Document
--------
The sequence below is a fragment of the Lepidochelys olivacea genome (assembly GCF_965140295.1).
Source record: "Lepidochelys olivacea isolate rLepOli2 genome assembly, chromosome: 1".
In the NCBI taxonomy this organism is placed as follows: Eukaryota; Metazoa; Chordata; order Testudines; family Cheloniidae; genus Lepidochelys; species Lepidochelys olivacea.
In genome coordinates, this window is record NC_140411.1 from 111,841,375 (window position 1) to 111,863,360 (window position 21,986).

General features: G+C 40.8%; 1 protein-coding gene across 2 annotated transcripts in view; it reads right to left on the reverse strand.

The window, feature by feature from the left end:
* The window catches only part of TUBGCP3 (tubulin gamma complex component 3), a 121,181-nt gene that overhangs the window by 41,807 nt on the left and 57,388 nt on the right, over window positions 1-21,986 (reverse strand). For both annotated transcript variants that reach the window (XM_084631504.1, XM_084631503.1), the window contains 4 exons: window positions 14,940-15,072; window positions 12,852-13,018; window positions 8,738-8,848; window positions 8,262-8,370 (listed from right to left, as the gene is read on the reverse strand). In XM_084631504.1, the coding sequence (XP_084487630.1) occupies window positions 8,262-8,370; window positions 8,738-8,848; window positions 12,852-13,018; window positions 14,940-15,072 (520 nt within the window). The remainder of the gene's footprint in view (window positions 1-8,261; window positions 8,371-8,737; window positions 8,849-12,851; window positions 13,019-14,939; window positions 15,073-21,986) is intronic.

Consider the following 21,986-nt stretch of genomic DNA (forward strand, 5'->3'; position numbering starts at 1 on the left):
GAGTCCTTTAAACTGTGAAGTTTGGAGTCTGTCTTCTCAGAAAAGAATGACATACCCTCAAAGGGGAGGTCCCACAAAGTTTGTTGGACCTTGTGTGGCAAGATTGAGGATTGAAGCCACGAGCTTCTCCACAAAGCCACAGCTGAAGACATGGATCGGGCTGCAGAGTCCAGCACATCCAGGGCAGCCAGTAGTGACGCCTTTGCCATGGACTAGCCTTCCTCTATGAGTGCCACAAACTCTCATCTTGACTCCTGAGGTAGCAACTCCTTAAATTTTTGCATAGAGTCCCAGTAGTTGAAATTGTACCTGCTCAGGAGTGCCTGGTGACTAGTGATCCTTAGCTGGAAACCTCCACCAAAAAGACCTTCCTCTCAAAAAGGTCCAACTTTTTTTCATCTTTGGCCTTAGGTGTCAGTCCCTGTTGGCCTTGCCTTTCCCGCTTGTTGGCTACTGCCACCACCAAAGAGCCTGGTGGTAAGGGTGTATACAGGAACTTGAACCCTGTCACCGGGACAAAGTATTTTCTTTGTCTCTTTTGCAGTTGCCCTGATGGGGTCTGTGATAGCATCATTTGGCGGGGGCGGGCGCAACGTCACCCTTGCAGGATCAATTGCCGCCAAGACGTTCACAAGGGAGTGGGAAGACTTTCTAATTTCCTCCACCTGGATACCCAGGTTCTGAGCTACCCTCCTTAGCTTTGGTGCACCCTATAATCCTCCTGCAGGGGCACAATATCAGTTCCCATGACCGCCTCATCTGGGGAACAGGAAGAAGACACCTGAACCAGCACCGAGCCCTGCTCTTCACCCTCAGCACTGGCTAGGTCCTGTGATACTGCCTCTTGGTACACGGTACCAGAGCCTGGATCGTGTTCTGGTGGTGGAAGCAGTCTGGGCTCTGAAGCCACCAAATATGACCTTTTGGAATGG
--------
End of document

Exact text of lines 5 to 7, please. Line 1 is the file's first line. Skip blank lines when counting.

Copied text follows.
General features: G+C 40.8%; 1 protein-coding gene across 2 annotated transcripts in view; it reads right to left on the reverse strand.

The window, feature by feature from the left end:
* The window catches only part of TUBGCP3 (tubulin gamma complex component 3), a 121,181-nt gene that overhangs the window by 41,807 nt on the left and 57,388 nt on the right, over window positions 1-21,986 (reverse strand). For both annotated transcript variants that reach the window (XM_084631504.1, XM_084631503.1), the window contains 4 exons: window positions 14,940-15,072; window positions 12,852-13,018; window positions 8,738-8,848; window positions 8,262-8,370 (listed from right to left, as the gene is read on the reverse strand). In XM_084631504.1, the coding sequence (XP_084487630.1) occupies window positions 8,262-8,370; window positions 8,738-8,848; window positions 12,852-13,018; window positions 14,940-15,072 (520 nt within the window). The remainder of the gene's footprint in view (window positions 1-8,261; window positions 8,371-8,737; window positions 8,849-12,851; window positions 13,019-14,939; window positions 15,073-21,986) is intronic.